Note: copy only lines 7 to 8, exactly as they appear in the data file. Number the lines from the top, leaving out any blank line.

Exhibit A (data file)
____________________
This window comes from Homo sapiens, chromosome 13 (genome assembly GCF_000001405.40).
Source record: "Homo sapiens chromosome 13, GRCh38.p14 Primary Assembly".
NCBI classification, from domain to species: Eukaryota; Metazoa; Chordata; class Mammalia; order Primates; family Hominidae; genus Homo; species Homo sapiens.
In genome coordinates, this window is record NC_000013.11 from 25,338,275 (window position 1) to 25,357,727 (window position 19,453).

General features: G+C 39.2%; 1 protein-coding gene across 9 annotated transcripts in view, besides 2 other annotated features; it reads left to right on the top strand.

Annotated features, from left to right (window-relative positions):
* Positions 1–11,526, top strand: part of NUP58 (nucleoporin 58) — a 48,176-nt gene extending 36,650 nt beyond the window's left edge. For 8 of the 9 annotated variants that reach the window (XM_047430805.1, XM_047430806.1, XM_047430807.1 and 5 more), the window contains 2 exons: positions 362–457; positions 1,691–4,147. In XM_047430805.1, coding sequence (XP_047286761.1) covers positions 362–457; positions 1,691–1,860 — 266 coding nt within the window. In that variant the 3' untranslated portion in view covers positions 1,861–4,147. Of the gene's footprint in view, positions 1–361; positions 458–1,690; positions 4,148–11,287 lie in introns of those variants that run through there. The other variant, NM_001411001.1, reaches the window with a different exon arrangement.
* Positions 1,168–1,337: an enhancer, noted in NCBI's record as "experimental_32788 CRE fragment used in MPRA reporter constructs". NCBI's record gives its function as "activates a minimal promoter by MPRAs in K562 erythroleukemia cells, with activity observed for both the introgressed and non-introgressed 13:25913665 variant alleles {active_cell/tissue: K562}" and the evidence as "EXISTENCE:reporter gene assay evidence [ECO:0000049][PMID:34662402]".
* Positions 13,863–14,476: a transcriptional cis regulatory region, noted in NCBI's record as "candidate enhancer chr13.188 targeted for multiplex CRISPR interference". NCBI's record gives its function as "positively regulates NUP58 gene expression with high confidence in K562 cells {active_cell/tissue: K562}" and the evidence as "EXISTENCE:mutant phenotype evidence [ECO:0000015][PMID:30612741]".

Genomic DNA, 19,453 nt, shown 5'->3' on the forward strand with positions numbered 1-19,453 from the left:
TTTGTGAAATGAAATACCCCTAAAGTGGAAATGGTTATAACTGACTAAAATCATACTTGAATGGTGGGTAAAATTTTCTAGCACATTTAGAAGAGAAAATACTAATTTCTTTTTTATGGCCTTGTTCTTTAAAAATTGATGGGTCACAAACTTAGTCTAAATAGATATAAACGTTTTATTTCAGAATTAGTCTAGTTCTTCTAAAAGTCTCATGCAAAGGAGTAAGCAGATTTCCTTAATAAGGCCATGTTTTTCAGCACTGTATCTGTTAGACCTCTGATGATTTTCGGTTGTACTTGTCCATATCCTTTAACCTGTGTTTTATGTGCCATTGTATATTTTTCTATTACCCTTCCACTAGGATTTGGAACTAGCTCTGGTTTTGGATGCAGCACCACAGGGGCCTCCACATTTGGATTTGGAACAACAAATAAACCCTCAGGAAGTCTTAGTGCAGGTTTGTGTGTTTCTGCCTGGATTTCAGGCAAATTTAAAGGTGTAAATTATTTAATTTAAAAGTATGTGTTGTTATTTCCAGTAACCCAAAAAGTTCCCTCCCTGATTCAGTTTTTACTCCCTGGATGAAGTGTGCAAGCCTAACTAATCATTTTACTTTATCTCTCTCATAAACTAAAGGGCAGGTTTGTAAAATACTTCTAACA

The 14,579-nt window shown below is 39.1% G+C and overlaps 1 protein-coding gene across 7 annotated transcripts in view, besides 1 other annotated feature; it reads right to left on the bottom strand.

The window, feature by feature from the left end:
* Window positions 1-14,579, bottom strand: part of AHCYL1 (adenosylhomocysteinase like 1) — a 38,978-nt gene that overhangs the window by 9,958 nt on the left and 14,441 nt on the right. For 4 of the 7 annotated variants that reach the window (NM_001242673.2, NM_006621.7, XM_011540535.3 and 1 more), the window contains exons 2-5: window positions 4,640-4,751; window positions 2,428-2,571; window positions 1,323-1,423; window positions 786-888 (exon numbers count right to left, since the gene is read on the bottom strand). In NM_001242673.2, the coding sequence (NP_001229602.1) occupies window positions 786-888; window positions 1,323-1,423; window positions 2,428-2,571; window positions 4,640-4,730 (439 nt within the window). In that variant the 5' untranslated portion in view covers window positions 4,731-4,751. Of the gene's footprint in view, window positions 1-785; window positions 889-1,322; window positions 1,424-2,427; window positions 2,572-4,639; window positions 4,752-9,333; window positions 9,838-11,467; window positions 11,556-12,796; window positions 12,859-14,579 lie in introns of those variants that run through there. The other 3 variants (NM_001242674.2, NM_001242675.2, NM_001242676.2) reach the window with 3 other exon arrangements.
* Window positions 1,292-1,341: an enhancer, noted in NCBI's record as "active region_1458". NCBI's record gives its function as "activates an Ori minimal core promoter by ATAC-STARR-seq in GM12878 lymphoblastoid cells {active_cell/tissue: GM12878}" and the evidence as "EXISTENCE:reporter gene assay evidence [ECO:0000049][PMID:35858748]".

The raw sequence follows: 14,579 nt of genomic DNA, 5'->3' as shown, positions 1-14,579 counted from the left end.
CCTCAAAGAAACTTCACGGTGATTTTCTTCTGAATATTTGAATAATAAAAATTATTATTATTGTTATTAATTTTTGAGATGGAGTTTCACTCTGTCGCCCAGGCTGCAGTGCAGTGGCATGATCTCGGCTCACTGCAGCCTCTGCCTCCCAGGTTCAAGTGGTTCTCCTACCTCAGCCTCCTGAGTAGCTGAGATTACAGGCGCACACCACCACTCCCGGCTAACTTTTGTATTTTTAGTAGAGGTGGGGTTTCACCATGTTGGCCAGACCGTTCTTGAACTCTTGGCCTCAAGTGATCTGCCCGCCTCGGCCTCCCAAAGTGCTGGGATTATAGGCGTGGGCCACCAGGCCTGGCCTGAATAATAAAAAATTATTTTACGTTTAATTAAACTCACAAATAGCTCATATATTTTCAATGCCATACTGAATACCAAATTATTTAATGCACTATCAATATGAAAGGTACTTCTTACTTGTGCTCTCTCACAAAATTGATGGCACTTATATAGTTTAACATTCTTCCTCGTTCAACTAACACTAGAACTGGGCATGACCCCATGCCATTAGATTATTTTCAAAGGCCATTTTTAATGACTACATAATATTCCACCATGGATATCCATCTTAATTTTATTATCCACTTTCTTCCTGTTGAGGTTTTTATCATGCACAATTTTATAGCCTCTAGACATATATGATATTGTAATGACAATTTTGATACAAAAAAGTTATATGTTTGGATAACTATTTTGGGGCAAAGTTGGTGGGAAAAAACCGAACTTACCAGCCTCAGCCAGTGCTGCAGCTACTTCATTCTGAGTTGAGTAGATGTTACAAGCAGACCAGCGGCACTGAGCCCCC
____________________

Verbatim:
* Positions 1–11,526, top strand: part of NUP58 (nucleoporin 58) — a 48,176-nt gene extending 36,650 nt beyond the window's left edge. For 8 of the 9 annotated variants that reach the window (XM_047430805.1, XM_047430806.1, XM_047430807.1 and 5 more), the window contains 2 exons: positions 362–457; positions 1,691–4,147. In XM_047430805.1, coding sequence (XP_047286761.1) covers positions 362–457; positions 1,691–1,860 — 266 coding nt within the window. In that variant the 3' untranslated portion in view covers positions 1,861–4,147. Of the gene's footprint in view, positions 1–361; positions 458–1,690; positions 4,148–11,287 lie in introns of those variants that run through there. The other variant, NM_001411001.1, reaches the window with a different exon arrangement.
* Positions 1,168–1,337: an enhancer, noted in NCBI's record as "experimental_32788 CRE fragment used in MPRA reporter constructs". NCBI's record gives its function as "activates a minimal promoter by MPRAs in K562 erythroleukemia cells, with activity observed for both the introgressed and non-introgressed 13:25913665 variant alleles {active_cell/tissue: K562}" and the evidence as "EXISTENCE:reporter gene assay evidence [ECO:0000049][PMID:34662402]".